Cassidy and the Sundance Kid (The Ultimate Collector's Edition)
Sound: C+ Extras:
A Film: B
It's probably no coincidence that with all the changes that
were happening in society in the late 1960s that both of the classic Westerns
to come out in 1969 concerned outlaws trying to survive in a rapidly changing
Old West. Sam Peckinpah's The
Wild Bunch is the more brutal and realistic of the two,
and truly deserving of its status as a genre classic. On the other hand, Butch Cassidy and the Sundance Kid is the more
lightheaded of the two, but proved to be far and away the biggest hit of
1969. But it's really more of a witty buddy movie in
Western clothes -- which probably explains the film's wide-ranging appeal.
The sensational chemistry between its stars, Paul Newman and
Robert Redford, is also an obvious component to the success of Butch Cassidy and the Sundance Kid, but
the then up and coming Redford was only cast after more established stars such
as Jack Lemmon and Steve McQueen passed -- McQueen demanded absolute equal
billing with Newman, a problem which again would come up 5 years later when the
two of them actually did star together in The Towering Inferno.
Butch Cassidy and the Sundance Kid was such an enormous
hit that Newman, Redford and director George Roy Hill (who later directed
Redford in 1975's The Great
Waldo Pepper and Newman in 1977's Slap Shot) would reunite four
years later for an even bigger success, the Oscar-winning The Sting (1973).
A barely-remembered prequel starring Tom Berenger as Butch and
William Katt as Sundance entitled Butch
and Sundance: The Early Days was released in 1979, but proved
to be a quick flop without the original stars.
While it's never quite been one of my favorite Westerns, there's
no doubt that Butch Cassidy and the
Sundance Kid is a highly entertaining ride featuring two
likable, charismatic stars who have tremendous chemistry
together. However, one gets the distinct feeling the real Butch
and Sundance couldn't have been nearly as appealing as
Newman and Redford. After all, the real guys didn't have the
advantage of reciting dialogue penned by screenwriter William Goldman (All the President's Men, Marathon Man, Magic).
Taking place during the last couple years of the 19th Century, the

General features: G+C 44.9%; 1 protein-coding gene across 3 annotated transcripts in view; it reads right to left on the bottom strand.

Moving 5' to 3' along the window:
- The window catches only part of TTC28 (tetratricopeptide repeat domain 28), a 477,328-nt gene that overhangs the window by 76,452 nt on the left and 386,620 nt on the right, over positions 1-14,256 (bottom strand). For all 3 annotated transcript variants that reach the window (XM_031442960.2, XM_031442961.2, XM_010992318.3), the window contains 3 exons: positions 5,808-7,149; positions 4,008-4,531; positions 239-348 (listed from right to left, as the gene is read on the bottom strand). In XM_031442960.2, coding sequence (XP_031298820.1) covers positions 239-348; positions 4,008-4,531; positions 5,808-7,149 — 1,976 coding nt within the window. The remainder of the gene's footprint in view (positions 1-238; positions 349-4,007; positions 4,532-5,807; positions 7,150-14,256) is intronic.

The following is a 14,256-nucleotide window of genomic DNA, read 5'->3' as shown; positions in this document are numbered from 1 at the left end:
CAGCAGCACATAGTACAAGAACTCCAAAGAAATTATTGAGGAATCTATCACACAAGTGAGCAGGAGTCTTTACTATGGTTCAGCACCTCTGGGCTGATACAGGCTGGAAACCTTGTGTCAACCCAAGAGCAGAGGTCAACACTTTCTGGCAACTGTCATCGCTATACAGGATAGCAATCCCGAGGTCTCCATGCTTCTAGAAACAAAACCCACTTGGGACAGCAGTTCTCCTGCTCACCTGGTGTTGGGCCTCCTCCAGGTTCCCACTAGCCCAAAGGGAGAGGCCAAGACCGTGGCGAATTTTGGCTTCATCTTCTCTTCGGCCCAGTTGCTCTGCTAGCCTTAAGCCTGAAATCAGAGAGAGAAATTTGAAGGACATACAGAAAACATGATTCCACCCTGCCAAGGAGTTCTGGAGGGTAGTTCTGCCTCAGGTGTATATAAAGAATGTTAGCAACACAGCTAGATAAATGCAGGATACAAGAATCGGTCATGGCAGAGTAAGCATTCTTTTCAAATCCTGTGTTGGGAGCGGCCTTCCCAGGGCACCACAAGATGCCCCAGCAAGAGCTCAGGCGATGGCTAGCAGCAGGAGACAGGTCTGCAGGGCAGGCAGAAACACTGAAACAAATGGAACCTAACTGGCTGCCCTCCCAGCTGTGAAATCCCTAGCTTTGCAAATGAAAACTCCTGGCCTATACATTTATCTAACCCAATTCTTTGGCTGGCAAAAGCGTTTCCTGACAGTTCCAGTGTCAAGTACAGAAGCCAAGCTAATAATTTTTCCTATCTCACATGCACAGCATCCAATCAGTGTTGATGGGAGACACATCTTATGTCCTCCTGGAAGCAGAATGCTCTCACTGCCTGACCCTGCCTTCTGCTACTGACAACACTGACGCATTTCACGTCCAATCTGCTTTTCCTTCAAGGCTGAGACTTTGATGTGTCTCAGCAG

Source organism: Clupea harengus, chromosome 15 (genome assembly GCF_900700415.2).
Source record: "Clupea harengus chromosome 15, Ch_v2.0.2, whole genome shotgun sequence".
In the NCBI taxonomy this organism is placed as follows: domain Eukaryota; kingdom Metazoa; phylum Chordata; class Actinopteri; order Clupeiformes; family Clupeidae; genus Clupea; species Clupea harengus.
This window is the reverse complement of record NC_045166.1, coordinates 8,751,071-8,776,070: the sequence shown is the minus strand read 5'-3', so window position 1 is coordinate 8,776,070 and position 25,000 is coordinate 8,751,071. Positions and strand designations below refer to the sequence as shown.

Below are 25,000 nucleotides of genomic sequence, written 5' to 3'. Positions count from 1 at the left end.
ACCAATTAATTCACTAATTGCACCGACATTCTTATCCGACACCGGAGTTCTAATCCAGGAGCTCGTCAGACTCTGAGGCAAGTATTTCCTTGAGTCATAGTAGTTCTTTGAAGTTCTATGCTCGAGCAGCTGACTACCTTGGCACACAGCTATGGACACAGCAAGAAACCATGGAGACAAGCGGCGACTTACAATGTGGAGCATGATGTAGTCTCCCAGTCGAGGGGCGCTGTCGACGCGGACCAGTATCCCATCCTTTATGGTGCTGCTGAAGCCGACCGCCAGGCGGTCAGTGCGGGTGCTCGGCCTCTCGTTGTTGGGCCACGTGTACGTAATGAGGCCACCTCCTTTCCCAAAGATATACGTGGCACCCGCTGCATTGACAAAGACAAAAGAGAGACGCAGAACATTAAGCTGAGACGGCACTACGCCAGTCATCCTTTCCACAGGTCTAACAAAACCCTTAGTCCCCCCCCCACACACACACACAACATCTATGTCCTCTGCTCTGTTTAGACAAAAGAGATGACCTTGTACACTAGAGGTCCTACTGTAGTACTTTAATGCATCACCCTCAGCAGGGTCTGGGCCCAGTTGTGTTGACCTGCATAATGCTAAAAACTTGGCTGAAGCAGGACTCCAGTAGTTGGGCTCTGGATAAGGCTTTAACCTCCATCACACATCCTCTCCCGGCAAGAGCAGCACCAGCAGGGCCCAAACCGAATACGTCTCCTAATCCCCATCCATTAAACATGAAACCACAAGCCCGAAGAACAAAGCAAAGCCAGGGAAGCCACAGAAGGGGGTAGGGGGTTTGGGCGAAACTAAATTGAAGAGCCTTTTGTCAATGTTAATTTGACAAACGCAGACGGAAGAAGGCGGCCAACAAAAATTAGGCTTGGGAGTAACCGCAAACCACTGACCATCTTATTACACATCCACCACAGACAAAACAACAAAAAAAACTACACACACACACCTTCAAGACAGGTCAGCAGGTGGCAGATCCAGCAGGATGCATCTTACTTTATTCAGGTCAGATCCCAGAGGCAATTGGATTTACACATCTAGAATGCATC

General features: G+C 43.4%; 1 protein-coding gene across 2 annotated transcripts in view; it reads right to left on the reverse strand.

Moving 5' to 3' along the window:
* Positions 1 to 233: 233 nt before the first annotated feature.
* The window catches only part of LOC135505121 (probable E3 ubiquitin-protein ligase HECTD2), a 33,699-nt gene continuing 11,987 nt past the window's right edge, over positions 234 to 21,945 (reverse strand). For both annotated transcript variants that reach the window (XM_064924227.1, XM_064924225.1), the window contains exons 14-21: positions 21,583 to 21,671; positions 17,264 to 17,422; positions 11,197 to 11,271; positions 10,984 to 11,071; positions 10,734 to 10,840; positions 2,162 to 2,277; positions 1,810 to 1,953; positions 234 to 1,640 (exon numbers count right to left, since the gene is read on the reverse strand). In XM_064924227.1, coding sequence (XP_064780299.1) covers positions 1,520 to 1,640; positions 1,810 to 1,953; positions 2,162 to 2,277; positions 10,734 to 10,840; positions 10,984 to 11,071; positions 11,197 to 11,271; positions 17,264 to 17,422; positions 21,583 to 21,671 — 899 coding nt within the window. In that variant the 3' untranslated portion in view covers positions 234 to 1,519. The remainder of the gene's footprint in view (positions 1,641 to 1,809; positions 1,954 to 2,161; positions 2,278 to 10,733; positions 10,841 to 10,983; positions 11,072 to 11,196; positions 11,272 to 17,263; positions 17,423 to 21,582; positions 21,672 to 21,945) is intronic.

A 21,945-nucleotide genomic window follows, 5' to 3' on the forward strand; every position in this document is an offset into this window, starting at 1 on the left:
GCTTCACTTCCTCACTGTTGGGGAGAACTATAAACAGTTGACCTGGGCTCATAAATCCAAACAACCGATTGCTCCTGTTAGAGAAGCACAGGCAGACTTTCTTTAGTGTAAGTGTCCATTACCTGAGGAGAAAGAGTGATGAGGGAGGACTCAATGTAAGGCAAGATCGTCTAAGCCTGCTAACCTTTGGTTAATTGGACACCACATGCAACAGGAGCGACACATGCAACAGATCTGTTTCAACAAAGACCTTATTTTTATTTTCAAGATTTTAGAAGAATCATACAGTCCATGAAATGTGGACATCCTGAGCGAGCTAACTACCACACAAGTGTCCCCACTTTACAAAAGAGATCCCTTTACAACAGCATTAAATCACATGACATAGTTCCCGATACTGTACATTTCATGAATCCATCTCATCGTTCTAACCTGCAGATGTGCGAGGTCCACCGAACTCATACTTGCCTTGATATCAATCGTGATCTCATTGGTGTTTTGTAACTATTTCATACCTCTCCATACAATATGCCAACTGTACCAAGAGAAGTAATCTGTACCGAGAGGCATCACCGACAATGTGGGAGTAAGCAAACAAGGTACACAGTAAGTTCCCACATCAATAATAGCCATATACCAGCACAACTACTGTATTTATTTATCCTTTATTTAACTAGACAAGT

film portrays Robert Leroy Parker (alias Butch Cassidy) and Harry Alonzo
Longabaugh (alias The Sundance Kid) as two witty, fun-loving bandits who don't
want to hurt anyone. Often arguing like an old married couple, Butch
is the idea man and more of a clown, while Sundance is the skilled
gunslinger. After robbing a wealthy power broker one too many times,
Butch and Sundance find themselves being chased by a relentless posse they just
can't seem to shake, causing our outlaw heroes to famously wonder aloud,
"Who are those guys?"
Realizing they'll never stop being hunted in the United States,
Butch comes up with the unlikely idea of relocating to Bolivia,
of all places. Joined by Sundance's lover and mutual friend Etta
Place (Katherine Ross), they do indeed travel to Bolivia, only to realize
they'll have to learn a few phrases like "stick 'em up" in
Spanish if they're ever going to successfully rob any Bolivian banks.
In addition to one of the most dynamic star pairings ever, Butch Cassidy and the Sundance Kid
is helped immensely by Goldman's sharp writing and Conrad Hall's gorgeous
cinematography, both of which won Oscars. There's also that
memorable sequence of Butch joyously riding a bicycle to B.J. Thomas singing
Hal David and Burt Bacharach’s Oscar-winning Raindrops
Keep Fallin' on My Head,
and a wonderful sequence with inveterate scene-stealer Strother Martin.
My biggest gripe with the movie is a point in the middle of
it where Hill spends too much telling the story through black and
white still photographs. I'd have shortened this part in favor
of a few more minutes of screen time with Strother Martin.
Fox's new 2-disc Ultimate Collector's Edition of Butch Cassidy and the Sundance Kid
is an absolute must have for fans of the film. The 2.35:1 anamorphic
widescreen transfer has good picture quality (especially considering it
apparently hasn't been remastered), but the Dolby Digital stereo sound
taken from the original Mono is nothing to write home about. What
makes this DVD special are the plentiful extras contained on the
2-discs. Anything and everything you ever wanted to know about Butch Cassidy and the Sundance Kid is included. There
are newly recorded interviews with Newman and Redford, two different audio
commentaries, two featurettes, two documentaries, a deleted scene and three
theatrical trailers. One comes away
wishing all of one's favorite films were given such a thorough treatment on
- Chuck O'Leary